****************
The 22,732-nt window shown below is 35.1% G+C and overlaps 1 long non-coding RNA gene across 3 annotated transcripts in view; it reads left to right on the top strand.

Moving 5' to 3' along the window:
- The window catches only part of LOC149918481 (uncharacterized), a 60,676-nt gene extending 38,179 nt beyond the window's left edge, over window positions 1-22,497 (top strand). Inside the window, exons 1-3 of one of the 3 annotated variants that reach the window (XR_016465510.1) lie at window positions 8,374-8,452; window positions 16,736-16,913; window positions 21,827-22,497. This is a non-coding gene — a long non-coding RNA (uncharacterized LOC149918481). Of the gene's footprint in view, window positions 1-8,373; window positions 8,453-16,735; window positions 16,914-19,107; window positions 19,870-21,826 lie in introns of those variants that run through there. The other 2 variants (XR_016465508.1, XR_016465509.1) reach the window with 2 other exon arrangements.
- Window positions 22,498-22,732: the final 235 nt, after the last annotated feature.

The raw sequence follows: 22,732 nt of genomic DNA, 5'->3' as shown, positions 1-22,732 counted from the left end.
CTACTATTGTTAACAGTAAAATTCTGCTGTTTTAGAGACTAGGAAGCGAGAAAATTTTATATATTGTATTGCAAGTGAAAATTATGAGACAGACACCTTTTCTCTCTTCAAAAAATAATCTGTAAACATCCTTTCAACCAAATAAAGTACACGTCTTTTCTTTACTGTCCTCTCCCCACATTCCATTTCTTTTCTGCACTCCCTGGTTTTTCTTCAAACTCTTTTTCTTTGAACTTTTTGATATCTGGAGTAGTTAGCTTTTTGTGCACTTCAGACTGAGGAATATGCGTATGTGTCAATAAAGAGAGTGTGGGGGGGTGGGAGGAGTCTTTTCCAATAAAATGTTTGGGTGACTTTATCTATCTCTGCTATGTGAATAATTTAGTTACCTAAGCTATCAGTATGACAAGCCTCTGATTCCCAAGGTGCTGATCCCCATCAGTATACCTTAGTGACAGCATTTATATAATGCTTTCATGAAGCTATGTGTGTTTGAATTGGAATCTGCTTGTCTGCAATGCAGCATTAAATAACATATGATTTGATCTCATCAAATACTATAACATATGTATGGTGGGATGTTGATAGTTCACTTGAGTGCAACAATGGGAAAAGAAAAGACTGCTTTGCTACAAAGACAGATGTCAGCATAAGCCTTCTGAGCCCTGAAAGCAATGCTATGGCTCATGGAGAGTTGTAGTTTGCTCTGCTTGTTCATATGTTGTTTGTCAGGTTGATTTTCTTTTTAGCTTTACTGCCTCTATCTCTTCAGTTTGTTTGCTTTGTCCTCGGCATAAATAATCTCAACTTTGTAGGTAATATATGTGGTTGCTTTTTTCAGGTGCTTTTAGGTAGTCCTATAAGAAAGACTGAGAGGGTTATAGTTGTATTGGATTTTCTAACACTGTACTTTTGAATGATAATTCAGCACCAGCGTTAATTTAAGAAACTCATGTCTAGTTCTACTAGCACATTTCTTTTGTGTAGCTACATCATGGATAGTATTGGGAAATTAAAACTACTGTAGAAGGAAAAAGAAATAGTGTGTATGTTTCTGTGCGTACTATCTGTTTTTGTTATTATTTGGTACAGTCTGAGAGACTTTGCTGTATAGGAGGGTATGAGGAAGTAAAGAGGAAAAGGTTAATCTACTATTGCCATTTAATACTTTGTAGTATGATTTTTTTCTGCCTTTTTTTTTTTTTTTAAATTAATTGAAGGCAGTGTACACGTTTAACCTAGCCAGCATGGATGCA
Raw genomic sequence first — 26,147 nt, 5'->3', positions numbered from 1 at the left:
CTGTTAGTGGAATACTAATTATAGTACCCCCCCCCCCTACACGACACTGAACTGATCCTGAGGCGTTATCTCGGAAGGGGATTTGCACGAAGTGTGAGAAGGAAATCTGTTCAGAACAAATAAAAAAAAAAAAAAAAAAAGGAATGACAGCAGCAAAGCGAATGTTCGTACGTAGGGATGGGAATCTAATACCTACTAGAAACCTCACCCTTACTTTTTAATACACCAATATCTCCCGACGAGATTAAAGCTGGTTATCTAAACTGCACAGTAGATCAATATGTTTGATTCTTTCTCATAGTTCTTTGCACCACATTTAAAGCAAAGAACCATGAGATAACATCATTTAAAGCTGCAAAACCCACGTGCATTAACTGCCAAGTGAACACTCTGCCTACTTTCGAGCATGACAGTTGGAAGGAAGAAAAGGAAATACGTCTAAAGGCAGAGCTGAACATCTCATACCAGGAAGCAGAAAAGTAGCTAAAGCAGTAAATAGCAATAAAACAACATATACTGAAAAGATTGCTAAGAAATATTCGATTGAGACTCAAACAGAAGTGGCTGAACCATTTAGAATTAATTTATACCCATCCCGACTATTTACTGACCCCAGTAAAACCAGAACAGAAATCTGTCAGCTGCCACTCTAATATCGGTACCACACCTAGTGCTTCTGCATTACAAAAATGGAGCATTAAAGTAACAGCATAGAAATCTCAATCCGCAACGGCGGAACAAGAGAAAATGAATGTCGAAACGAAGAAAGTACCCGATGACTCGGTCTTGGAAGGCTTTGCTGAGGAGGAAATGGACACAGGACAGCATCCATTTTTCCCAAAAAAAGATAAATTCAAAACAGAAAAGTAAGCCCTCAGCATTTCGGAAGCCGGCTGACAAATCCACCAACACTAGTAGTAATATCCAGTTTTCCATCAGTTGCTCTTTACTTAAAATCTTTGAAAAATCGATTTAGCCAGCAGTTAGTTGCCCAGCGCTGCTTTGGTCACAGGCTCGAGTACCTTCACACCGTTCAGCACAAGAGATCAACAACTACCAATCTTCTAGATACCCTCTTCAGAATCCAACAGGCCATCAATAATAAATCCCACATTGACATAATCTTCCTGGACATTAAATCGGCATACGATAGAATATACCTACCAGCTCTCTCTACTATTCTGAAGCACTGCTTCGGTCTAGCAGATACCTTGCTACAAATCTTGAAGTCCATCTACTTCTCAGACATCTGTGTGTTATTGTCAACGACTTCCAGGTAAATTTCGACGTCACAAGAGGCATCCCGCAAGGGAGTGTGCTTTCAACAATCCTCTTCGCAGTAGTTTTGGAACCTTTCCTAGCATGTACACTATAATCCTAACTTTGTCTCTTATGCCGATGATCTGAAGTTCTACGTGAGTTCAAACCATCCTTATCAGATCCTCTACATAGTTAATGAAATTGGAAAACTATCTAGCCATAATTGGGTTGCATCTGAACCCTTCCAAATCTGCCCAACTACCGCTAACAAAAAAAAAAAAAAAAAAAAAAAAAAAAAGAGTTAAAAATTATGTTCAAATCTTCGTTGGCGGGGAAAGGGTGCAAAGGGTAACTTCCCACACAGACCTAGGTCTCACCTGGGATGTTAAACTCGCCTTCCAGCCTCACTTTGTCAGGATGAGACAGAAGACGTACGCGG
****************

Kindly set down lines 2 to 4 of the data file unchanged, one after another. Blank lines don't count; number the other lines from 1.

Moving 5' to 3' along the window:
- The window catches only part of LOC149918481 (uncharacterized), a 60,676-nt gene extending 38,179 nt beyond the window's left edge, over window positions 1-22,497 (top strand). Inside the window, exons 1-3 of one of the 3 annotated variants that reach the window (XR_016465510.1) lie at window positions 8,374-8,452; window positions 16,736-16,913; window positions 21,827-22,497. This is a non-coding gene — a long non-coding RNA (uncharacterized LOC149918481). Of the gene's footprint in view, window positions 1-8,373; window positions 8,453-16,735; window positions 16,914-19,107; window positions 19,870-21,826 lie in introns of those variants that run through there. The other 2 variants (XR_016465508.1, XR_016465509.1) reach the window with 2 other exon arrangements.
- Window positions 22,498-22,732: the final 235 nt, after the last annotated feature.